On the day that Angelina Jolie’s op-ed discussing her hereditary risk for breast cancer and decision to opt for a prophylactic bilateral mastectomy ran in The New York Times, genetic counselor Lisa Madlensky, PhD, checked in with her scheduler to see if the news had prompted patient inquiries.
“She actually didn’t have time to speak to me because she had all these calls backed up on the line,” said Madlensky, director of the Family Cancer Genetics Program at the University of California, San Diego Moores Cancer Center. “Finally, she put someone on hold. She hadn’t seen the news yet and she said, ‘What’s going on?’ ”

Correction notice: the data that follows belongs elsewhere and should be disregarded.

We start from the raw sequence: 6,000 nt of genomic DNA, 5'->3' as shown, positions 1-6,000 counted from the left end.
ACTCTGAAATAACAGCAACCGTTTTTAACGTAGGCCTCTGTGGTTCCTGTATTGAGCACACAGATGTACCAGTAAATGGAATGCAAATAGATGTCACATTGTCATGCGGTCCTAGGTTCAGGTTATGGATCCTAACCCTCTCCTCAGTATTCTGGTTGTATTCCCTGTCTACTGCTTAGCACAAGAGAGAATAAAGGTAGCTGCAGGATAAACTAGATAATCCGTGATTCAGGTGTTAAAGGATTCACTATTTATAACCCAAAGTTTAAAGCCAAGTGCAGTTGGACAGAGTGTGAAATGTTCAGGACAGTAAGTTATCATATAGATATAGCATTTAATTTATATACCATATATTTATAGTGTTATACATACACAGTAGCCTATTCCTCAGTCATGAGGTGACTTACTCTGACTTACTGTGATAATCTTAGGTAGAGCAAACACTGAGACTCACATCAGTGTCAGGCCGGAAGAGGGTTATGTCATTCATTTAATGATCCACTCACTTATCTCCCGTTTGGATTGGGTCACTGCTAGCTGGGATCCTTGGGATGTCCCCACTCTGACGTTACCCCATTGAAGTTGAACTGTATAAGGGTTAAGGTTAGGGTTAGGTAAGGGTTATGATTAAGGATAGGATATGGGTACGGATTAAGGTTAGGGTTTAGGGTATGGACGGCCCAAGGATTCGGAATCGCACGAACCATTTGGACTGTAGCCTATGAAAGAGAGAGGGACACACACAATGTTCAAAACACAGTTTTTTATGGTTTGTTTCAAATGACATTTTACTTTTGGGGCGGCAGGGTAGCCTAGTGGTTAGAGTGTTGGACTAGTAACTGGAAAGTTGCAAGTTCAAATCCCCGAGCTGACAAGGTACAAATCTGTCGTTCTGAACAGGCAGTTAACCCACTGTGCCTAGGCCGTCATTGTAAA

In the wake of the actress’s announcement, genetic counselors and breast and cancer centers are reporting similar increases in calls and visits from patients who want to learn more about being tested for the BRCA1 and BRCA2 gene mutations. The Jolie case shows the power that celebrities wield in driving medical care patterns by raising public awareness and tapping into the emotional connection that patients often form with the women and men who grace the covers of supermarket tabloids.
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